Semi-trucks and tractor-trailers are essential parts of the American economy. But these highway behemoths are also responsible for thousands of deaths every year in the U.S.—at least when they aren’t driven, maintained, or loaded properly.
Because of the risks associated with big trucks and their massive size, which can be dozens of feet in length and up to 80,000 lbs in weight, there’s an entire wing of the Department of Transportation that’s in charge of regulating them—the Federal Motor Carrier Safety Administration. The FMCSA has its own guidelines that truck drivers, owners, and companies must abide by in addition to standard traffic laws.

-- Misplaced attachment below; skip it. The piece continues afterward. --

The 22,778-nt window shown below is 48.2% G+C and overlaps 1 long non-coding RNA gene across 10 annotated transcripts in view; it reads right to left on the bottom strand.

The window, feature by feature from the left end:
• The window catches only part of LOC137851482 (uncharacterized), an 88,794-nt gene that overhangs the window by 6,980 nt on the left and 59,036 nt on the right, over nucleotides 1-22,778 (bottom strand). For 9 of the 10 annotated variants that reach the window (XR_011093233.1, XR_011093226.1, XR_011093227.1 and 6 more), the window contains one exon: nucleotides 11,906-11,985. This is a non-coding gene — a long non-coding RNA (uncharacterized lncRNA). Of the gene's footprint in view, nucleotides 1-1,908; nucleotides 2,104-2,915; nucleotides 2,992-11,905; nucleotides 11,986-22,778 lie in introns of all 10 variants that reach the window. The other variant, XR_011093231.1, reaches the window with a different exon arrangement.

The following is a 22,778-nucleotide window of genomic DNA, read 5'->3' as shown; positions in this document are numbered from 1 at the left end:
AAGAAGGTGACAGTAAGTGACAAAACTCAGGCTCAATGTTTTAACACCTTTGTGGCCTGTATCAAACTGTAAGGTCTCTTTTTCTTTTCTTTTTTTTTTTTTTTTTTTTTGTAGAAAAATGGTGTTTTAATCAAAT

- Weight limits—Trucks can’t exceed weight limits based on their engine, trailer, overall size, permits, and more. When trucks exceed their weight limits, they can be more difficult to steer, slow down, and stop.
- Hours of service limits—Truck drivers can only drive a certain number of hours in a given period. That’s to reduce the risk that truck drivers will go on little sleep to maximize profits. Drowsy truck drivers are significant risk to everyone they share the road with.
- License requirements—All big truck drivers must have standard CDLs. But many truck drivers require endorsements and certifications beyond that. For example, drivers hauling hazardous or flammable cargo need additional endorsements on their CDLs to be allowed to drive.
Due to the fact that the trucking industry is governed by both standard traffic laws AND FMCSA laws, there’s often a lot that can be blamed on all parties associated with trucks, especially when it comes to proving fault after crashes.